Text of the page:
- Refer to your training objectives. What are the learning outcomes? If you’re looking for your learners to develop practical skills, a passive experience such as watching training videos will ultimately miss the brief.
- Match the tech to your learners’ tech abilities. It is pointless introducing a highly complex technical programme if your learner has limited technical skills. Sometimes simplicity is the most powerful option.
- Remember that platforms and hardware go hand in hand. For example, if you are introducing a VR learning platform, can you ensure all learners have access to the necessary hardware – and do you have the budget for new equipment?
- Make sure that the decision making on platforms isn’t just made by your company’s IT team. Procuring the right training software (and potential hardware) needs to include the person or team responsible for developing training programmes, otherwise you risk gaining technology that doesn’t hit the brief.
Practical issues can prove to be a barrier to the success of remote training programmes. Remember that remote learning may be a new experience for your learner, so making sure they feel comfortable and well prepared is crucial; otherwise you risk them responding negatively. Tech fails also have the potential to scupper even the best designed remote learning course. Remote training is particularly vulnerable to technical issues, given its very nature means it is dependent on a level of technology to be delivered.
While you can’t always predict (and address) the unpredictable, you can pre-empt potential pitfalls and put in key measures to minimise impact of any issues that might arise. Our top tips include:
- Avoiding any surprises for your learner. Circulating clear and concise instructions in advance is essential. Make sure that details such as timings, logins, apps that might need to be downloaded are sent to all participants in good time – and that these are received and understood. It’s also useful to advise on preparing learning spaces to minimise distractions.
- Keeping numbers of trainees to a minimum for live courses. This will help to cope with any IT issues that may arise during the training, but also help the trainer to monitor individual performance and step in where additional support is needed.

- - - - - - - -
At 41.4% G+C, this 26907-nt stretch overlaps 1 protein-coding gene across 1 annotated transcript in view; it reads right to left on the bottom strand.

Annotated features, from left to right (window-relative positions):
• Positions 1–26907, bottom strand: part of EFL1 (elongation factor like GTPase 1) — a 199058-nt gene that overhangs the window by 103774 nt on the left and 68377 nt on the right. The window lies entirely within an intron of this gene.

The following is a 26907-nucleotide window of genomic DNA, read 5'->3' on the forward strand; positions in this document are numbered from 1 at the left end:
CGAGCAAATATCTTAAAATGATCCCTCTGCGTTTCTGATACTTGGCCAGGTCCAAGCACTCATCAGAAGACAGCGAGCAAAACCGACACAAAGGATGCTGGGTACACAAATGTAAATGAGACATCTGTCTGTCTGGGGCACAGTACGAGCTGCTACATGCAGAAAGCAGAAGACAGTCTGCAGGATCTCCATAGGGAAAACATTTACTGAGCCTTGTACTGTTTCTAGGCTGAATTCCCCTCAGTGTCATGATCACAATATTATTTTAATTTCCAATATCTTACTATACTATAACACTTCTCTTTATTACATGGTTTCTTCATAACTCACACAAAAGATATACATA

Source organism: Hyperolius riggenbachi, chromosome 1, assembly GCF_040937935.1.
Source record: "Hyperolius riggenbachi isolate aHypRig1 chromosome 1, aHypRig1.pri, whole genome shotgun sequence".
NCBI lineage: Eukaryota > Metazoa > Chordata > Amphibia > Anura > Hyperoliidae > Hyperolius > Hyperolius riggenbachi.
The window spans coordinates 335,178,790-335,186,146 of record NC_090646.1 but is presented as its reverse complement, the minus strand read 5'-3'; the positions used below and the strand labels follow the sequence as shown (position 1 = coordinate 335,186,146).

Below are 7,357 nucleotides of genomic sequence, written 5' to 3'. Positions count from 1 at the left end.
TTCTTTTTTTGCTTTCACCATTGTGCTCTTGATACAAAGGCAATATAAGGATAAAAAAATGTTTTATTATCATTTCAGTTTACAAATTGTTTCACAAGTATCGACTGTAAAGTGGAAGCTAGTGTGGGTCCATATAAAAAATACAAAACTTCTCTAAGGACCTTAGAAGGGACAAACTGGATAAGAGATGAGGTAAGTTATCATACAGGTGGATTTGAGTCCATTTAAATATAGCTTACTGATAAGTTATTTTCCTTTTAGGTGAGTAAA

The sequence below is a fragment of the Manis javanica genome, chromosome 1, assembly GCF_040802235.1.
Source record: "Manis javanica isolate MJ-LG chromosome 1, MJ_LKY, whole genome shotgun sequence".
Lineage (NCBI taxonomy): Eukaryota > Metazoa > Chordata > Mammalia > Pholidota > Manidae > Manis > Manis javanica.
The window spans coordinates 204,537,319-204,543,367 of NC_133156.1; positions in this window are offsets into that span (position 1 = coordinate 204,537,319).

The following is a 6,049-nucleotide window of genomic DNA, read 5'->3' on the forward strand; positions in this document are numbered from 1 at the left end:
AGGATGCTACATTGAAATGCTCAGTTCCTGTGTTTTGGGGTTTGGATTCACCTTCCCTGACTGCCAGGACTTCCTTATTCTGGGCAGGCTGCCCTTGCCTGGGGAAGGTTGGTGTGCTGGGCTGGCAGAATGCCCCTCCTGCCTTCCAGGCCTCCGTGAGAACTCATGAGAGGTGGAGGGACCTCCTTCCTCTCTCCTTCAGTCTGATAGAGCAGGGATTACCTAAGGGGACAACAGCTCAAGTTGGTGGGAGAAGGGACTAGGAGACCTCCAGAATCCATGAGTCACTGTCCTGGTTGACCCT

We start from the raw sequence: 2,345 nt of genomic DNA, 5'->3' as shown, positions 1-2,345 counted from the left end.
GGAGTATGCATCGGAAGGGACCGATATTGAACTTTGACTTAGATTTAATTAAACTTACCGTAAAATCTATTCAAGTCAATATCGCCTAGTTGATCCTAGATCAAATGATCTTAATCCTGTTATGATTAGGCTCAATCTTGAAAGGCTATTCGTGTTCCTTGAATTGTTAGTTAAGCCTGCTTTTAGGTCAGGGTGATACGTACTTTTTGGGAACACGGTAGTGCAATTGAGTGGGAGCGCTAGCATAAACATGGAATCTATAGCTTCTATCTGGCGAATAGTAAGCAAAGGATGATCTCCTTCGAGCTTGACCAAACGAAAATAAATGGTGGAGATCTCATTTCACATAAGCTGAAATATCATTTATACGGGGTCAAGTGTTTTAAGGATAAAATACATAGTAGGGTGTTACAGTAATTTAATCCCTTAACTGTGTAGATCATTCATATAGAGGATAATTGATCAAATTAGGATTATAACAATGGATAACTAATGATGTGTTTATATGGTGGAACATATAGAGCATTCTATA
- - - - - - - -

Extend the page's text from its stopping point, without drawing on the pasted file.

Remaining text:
- Making sure you have support on hand. IT support for any technical issues and you may consider including additional trainers to help field questions.
Developing team skills
Although we are increasingly working geographically separated from our colleagues, this doesn’t mean we work 100% independently. Remote working means that effective collaborative working is more important than ever. From the moment we enter primary school, learning is a social experience, but when we don’t share a physical space, fostering an impactful group learning experience is challenging. This can be addressed by:
- Creating an inclusive and trusted environment. Start a session by explaining the parameters of the course, how the tech works and how their performance will be monitored.
- Encouraging interactivity. Remote training tools will often have integral tools – from chat on Zoom through to collaborative group working spaces in VR experiences such as Future Visual’s VISIONxR platform.
- Building in group exercises and discussions into course content. Ultimately, work based training exists to improve working practices, so introducing real-world challenges into training experiences will benefit individuals, team and company performance.
Remote training has the potential to be a highly effective addition to your company’s training portfolio, As with any new system being introduced into your company, this can be challenging – and mistakes potentially costly. But the tangible benefits of developing and delivering meaningful training can be transformative on both individual employees and your business alike. Which sounds like a challenge worth accepting.